Following Up

Following up after your interview is extremely important and sets you apart from others being interviewed. When I was working on proposals in public accounting, one thing that I learned is that when you’re selling something, it’s important to have as many touch points with the potential clients/customers/buyers as possible, while maintaining the three principles above and not being weird. Its no different when it comes to selling yourself to a potential employer.  My personal advice is to connect with your interviewer the same day, right after the interview, through LinkedIn. LinkedIn is a great networking tool! So, after the interview, sit down for 15 or 30 minutes and craft a great follow-up email. Need an example? 

Dear Sally,

Good morning!

I would like to thank you again for the interview yesterday.  Your comments about the work-life balance that your company promotes and the fact that a majority of the clients in the office are in the xxx industry have increased my desire to work for KPMG.  As we discussed in the interview, I have attached my unofficial transcript as well as a digital copy of my updated resume.

I look forward to hearing from you! You can reach me at (813) 468-3735.

Best regards,

Andrew Argue

 Ayou can see, the follow-up email is not very long. People in accounting work hard and the fact is that they just took a whole day off to interview you as well as other candidates. It’s not necessary to send them a three-page email. Also, even though you wrote the email right after the interview, be sure to wait to send it until around 7:30 AM the next morning. Put it in draft mode in your email account and then set your alarm clock so you can get up and send the email.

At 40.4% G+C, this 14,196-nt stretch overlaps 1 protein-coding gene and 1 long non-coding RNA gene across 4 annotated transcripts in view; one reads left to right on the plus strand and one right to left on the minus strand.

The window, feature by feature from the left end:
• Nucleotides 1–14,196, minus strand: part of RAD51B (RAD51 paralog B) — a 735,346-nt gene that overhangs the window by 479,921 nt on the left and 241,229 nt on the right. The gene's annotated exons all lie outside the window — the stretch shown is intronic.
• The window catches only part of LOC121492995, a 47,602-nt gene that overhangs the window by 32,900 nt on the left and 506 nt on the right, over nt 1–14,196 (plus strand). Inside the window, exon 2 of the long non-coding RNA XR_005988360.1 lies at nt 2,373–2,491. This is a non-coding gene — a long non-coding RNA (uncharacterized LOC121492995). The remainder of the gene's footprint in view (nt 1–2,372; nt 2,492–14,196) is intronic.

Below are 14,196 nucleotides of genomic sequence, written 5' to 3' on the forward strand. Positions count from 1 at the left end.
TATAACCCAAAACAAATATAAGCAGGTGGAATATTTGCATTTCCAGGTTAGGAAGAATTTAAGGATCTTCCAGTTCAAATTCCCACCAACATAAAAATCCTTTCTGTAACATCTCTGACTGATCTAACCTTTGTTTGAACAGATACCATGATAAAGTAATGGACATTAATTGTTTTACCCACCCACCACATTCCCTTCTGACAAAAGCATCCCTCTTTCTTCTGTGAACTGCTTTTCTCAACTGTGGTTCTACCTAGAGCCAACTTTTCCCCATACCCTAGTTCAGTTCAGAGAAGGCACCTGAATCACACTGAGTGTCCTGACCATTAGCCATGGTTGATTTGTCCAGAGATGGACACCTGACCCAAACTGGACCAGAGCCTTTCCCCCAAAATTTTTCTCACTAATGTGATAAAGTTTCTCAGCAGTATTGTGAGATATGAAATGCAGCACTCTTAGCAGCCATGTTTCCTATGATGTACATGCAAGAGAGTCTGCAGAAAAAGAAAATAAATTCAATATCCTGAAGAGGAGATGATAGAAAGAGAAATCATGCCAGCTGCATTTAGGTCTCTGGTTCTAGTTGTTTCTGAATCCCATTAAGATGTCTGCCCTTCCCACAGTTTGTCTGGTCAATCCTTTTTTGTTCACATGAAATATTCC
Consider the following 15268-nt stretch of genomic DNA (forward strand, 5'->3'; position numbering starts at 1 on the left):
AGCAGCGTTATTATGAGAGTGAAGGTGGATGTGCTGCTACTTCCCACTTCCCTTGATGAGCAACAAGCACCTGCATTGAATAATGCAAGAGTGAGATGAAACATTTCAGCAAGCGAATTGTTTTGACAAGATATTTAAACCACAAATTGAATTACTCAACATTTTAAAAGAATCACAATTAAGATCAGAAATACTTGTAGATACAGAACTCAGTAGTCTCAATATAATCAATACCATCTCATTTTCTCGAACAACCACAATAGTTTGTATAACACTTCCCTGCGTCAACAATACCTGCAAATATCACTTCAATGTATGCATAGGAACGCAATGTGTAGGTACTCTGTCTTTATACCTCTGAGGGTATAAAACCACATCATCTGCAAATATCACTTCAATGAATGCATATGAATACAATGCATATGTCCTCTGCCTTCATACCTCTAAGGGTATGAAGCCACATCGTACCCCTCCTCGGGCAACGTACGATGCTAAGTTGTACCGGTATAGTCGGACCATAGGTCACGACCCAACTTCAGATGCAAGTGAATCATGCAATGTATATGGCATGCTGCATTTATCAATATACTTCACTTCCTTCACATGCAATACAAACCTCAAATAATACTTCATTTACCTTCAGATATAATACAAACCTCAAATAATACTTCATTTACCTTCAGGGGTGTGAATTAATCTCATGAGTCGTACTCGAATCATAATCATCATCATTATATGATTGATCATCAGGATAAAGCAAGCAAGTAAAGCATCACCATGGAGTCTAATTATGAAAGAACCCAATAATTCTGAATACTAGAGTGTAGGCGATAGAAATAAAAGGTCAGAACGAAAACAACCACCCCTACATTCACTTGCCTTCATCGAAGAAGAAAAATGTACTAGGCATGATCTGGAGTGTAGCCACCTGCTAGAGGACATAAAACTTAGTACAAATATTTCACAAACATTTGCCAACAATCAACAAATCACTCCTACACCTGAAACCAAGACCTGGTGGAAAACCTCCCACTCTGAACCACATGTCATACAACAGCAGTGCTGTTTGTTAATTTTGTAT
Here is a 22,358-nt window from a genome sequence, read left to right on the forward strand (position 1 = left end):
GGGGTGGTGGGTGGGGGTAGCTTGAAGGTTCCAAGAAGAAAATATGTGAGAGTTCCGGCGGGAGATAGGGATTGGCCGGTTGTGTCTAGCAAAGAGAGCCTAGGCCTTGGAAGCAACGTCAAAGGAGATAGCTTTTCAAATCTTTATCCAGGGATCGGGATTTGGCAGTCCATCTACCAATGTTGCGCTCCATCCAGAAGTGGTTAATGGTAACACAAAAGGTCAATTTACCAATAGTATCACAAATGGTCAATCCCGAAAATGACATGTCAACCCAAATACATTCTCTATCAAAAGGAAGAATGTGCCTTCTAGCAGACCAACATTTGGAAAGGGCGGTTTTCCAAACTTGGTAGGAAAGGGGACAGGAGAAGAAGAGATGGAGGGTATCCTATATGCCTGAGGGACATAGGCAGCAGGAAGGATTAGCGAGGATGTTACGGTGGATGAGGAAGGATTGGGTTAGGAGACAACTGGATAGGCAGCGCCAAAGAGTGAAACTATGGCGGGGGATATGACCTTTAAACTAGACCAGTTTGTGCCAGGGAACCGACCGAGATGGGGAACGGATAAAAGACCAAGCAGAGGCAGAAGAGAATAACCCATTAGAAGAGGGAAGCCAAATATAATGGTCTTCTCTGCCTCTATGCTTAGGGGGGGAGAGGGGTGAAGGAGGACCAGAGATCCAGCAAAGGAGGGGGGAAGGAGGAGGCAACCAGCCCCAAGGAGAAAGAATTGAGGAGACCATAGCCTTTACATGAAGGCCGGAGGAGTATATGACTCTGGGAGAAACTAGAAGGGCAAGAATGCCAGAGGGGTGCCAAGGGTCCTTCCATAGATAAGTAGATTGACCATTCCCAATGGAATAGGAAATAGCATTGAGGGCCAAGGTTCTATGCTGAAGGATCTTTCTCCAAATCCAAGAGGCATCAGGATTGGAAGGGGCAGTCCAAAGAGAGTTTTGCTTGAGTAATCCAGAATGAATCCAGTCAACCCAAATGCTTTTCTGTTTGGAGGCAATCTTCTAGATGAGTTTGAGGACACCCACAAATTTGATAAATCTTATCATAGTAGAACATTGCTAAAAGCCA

Sending the thank you note will dramatically increase the rate and timeliness of the interviewers response to you. What is the first thing people do when they go into work? They check their email! So, set yourself up to having the best chance of getting through to them!

Also, keep in mind that its important to send them whatever documentation they ask from you. Some companies require a cover letter to be submitted through their online portal. Seem like a hassle? Just do it! If the difference between you getting the offer and you being dropped out for next recruiting cycle is that you didn’t submit something they asked for, then perhaps you didn’t want the job that badly.

One last comment on follow-up thank you notes – I often get asked, Andrew, can I submit a hand-written letter? Even though a hand-written letter is a kind gesture, the answer is no. Snail mail is simply too slow, so stick with email. You dont want to miss out on hiring decisions that happen quickly.

– Andrew Argue

More about Andrew:
Andrew has written for Going Concern, one of the top accounting news and entertainment blogs. Prior to starting The Bean Counter, Andrew began his career with Cott Beverages in Tampa, Florida. He started as an IT financial analyst working on an SAP implementation and IT financial reporting controls. He also spent a three-month rotation at a technology start-up in Singapore. Andrew then began his public accounting career as an external auditor for PwC. After joining PwC, Andrew spent a year on the Beta Alpha Psi International Board of Directors, presenting speeches on behalf of PwC at conferences across the United States. Andrew graduated from The University of Tampa with both a Bachelor of Science and Master of Science in Accounting. You can reach Andrew by email at